Are you struggling with thoughts of suicide? Join this talk to find out what you can do to help yourself and get the support you need. Understand why these thoughts are happening and learn about self-care strategies to help you cope. We will provide a safe, non-judgmental space for you to explore your feelings and access the help you need. Learn how to get the support you need to manage your thoughts and feelings, and gain a better understanding of your situation. Together, we can work to create a healthier, more hopeful future.
What we covered
If you are struggling with thoughts of suicide, you are not alone. According to the Centers for Disease Control and Prevention (CDC), suicide is the 10th leading cause of death in the United States and many people have thoughts of suicide. If you are having thoughts of suicide, it is important to know that you are not alone and that there are people and resources available to help you.
This article is intended to provide you with information about suicide and the resources available to help you cope with your thoughts and feelings. It is important to remember that you do not have to deal with these feelings alone. There is help available and you can get the support and resources you need to manage your thoughts and feelings.
What Is Suicide?
Suicide is defined as the intentional act of taking one’s own life or the attempt to do so. It is a very serious problem that can have long-term effects on those left behind. It is important to understand that suicide is not a choice; it is a result of overwhelming emotional pain and distress.
Warning Signs of Suicide
It is important to be aware of the warning signs of suicide so that you can get help for yourself or someone you care about. Some of the warning signs of suicide include:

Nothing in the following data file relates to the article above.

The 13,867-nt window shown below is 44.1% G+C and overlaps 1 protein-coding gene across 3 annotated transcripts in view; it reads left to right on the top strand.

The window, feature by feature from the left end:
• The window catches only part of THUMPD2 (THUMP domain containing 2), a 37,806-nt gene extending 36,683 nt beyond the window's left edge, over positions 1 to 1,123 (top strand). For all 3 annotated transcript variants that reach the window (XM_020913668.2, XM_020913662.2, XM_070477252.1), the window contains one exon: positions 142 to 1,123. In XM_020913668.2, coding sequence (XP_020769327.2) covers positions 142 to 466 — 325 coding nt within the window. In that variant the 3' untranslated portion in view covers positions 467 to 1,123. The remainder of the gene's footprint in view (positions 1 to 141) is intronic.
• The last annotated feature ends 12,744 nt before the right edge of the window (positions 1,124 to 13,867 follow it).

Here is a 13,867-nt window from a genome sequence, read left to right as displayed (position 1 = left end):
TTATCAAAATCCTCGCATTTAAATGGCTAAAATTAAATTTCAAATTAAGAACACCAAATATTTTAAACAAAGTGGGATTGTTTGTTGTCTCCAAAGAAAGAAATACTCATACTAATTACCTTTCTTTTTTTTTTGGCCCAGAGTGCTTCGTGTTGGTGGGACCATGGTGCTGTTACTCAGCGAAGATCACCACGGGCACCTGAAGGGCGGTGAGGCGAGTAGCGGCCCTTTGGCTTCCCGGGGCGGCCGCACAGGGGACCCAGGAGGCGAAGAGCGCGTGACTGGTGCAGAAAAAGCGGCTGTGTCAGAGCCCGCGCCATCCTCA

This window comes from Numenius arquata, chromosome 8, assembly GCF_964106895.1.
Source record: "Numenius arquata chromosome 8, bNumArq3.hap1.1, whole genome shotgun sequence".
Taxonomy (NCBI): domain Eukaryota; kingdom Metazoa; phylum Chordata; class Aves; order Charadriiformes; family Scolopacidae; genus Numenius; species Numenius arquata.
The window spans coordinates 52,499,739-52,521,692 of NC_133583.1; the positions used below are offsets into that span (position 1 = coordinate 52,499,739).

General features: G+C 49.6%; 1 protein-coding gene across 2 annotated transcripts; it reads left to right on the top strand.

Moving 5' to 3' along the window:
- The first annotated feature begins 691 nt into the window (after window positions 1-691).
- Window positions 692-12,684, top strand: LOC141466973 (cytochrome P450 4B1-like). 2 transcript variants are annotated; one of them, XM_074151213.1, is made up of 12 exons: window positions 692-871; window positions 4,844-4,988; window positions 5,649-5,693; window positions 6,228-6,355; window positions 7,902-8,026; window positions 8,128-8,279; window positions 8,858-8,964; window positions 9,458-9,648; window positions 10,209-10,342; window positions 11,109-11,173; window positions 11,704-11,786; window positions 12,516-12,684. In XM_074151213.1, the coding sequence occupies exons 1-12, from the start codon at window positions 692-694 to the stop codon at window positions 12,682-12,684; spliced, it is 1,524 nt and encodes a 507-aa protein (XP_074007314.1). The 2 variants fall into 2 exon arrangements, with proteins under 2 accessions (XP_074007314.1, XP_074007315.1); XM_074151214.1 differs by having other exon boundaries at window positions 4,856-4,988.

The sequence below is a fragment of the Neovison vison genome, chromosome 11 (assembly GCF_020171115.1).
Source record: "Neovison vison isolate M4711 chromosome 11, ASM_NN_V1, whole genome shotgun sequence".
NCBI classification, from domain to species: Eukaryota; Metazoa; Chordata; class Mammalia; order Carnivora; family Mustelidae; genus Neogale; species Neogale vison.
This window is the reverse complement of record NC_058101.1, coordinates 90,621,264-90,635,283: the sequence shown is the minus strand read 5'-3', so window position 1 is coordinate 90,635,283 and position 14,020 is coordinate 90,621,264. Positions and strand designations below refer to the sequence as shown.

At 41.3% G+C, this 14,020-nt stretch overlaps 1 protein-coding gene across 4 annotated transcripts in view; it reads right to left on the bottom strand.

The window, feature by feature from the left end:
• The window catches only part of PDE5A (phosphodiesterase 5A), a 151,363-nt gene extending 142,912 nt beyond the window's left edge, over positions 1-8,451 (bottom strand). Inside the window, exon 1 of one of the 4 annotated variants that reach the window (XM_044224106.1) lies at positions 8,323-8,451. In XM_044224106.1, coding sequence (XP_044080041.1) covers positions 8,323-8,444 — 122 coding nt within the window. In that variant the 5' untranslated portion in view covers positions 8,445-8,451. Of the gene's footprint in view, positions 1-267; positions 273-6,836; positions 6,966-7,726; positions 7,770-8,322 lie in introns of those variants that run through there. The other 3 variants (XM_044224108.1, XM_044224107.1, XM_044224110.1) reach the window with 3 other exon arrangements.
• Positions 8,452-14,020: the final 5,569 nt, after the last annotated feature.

- Talking about wanting to die or wanting to kill oneself
- Talking about feeling hopeless or having no reason to live
- Making plans to commit suicide
- Engaging in risky or self-destructive behavior
- Withdrawing from friends and family
- Increased alcohol and/or drug use
- Dramatic mood swings
- Giving away prized possessions
If you or someone you know is exhibiting any of these signs, it is important to get help as soon as possible.
How to Cope With Suicidal Thoughts
If you are struggling with thoughts of suicide, it is important to seek help. While it may seem like the easiest option to just ignore the thoughts or try to push them away, this is not the best way to cope with them. Instead, it is important to find healthy and productive ways to cope with your thoughts and feelings. Here are some strategies that can help:
Reach out for support: It can be difficult to ask for help, but it is important to do so. Talk to someone you trust, such as a family member, friend, or mental health professional.
Practice self-care: Take care of your physical and emotional needs. Eat healthy, get plenty of sleep, exercise, and take breaks when needed.
Connect with others: Spend time with friends and family who can provide emotional support. Join a support group or engage in activities that bring you joy.
Take a break from technology: Social media and the internet can be a source of stress. Take a break from technology and engage in activities that bring you peace.
Challenge negative thoughts: Remind yourself that your thoughts are not necessarily true and that they do not define you.
Seek professional help: If your thoughts of suicide persist, it is important to seek professional help. A mental health professional can provide you with the tools and resources you need to manage your thoughts and feelings.
If you are thinking about suicide, it is important to get help. There are many resources available to help you cope with your thoughts and feelings. Here are some resources that may be helpful:
National Suicide Prevention Lifeline: The National Suicide Prevention Lifeline provides free and confidential support 24 hours a day, 7 days a week. You can call 1-800-273-8255 to talk to a trained crisis counselor.
Crisis Text Line: The Crisis Text Line provides free, 24-hour support to those in crisis. You can text “TALK” to 741741 to connect with a trained crisis counselor.
Substance Abuse and Mental Health Services Administration (SAMHSA): SAMHSA provides resources for those struggling with mental health issues. You can call 1-800-662-4357 to speak with a trained mental health professional.
Local mental health professionals: You can contact your local mental health center or clinic to find a mental health professional in your area.
If you are struggling with thoughts of suicide, it is important to remember that you do not have to suffer in silence. There are resources available to help you cope with your thoughts and feelings and get the support you need. It is important to reach out for help and talk to someone you trust. Together, we can work towards a healthier, more hopeful future.